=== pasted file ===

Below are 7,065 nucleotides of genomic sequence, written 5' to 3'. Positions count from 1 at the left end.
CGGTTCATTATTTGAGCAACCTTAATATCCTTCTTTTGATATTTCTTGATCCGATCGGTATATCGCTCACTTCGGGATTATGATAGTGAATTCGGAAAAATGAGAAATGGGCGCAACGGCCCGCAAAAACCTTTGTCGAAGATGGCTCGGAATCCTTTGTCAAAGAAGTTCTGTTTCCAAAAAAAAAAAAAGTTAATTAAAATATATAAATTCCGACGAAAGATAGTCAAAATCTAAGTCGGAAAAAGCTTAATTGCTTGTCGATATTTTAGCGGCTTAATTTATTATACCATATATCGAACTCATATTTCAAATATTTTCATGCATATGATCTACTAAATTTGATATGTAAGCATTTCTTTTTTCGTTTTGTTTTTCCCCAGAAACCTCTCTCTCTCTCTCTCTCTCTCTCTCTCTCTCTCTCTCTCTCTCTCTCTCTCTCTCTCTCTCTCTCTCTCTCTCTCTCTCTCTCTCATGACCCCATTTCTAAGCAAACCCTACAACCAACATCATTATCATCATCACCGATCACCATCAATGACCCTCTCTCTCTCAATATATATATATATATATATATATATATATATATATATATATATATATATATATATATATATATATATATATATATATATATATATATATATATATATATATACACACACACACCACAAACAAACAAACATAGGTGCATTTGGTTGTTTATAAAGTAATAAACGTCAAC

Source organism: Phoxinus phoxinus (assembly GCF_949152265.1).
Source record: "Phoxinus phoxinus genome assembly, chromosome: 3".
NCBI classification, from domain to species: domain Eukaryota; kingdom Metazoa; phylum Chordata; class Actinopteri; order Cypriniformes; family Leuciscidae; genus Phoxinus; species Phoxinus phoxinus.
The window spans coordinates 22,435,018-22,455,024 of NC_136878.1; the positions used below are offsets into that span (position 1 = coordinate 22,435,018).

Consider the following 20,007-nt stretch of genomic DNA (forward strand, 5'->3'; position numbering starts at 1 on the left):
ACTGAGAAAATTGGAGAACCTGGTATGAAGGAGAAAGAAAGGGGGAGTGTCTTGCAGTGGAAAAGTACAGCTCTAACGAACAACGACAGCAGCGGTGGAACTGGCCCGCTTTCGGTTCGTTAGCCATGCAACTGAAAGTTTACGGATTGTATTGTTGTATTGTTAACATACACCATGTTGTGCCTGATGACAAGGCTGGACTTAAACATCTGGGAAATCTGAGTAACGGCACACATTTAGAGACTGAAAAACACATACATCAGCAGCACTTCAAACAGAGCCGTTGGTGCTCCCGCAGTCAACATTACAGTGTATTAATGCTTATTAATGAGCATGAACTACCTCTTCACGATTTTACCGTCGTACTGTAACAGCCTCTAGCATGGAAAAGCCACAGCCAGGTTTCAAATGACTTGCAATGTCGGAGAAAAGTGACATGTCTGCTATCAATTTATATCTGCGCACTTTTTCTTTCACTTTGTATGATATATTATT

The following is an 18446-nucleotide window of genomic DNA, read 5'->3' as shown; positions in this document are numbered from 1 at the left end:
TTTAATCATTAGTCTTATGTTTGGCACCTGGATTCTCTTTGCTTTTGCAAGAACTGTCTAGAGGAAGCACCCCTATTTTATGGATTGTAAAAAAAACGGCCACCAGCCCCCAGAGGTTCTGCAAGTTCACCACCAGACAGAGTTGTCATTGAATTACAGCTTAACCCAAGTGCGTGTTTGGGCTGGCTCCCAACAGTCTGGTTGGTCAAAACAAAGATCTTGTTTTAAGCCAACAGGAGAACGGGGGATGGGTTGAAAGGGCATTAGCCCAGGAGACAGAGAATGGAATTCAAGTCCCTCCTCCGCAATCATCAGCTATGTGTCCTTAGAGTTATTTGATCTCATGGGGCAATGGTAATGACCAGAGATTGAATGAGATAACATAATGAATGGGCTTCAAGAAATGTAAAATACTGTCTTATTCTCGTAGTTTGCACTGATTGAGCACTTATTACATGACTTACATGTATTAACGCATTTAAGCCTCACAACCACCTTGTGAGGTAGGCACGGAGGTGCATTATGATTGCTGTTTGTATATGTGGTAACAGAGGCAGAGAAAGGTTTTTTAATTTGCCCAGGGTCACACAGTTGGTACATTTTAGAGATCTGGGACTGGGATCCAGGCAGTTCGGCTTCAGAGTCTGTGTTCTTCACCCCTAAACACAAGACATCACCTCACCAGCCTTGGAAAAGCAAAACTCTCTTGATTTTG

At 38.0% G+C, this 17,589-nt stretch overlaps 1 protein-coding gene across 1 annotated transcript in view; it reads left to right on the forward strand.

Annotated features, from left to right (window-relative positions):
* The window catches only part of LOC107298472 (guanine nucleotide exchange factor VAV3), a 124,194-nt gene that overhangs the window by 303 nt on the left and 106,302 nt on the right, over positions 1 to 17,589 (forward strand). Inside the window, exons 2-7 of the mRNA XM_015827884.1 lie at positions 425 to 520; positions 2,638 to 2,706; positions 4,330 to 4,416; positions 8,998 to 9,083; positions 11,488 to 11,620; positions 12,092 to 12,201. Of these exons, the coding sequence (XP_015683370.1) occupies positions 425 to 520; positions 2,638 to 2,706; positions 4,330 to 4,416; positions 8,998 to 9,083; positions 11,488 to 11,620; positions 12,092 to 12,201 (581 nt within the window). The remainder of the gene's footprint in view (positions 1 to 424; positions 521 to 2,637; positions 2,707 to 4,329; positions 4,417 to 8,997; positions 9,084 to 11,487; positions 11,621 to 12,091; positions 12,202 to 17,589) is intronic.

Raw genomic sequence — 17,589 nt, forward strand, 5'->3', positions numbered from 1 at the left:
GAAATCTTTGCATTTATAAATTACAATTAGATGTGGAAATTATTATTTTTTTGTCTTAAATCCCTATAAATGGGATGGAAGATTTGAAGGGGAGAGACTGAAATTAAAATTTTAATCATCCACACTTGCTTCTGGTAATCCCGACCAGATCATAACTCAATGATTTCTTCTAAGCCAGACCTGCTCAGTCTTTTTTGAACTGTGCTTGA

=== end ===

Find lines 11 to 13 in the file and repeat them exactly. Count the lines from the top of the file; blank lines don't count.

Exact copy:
At 38.0% G+C, this 17,589-nt stretch overlaps 1 protein-coding gene across 1 annotated transcript in view; it reads left to right on the forward strand.

Annotated features, from left to right (window-relative positions):
* The window catches only part of LOC107298472 (guanine nucleotide exchange factor VAV3), a 124,194-nt gene that overhangs the window by 303 nt on the left and 106,302 nt on the right, over positions 1 to 17,589 (forward strand). Inside the window, exons 2-7 of the mRNA XM_015827884.1 lie at positions 425 to 520; positions 2,638 to 2,706; positions 4,330 to 4,416; positions 8,998 to 9,083; positions 11,488 to 11,620; positions 12,092 to 12,201. Of these exons, the coding sequence (XP_015683370.1) occupies positions 425 to 520; positions 2,638 to 2,706; positions 4,330 to 4,416; positions 8,998 to 9,083; positions 11,488 to 11,620; positions 12,092 to 12,201 (581 nt within the window). The remainder of the gene's footprint in view (positions 1 to 424; positions 521 to 2,637; positions 2,707 to 4,329; positions 4,417 to 8,997; positions 9,084 to 11,487; positions 11,621 to 12,091; positions 12,202 to 17,589) is intronic.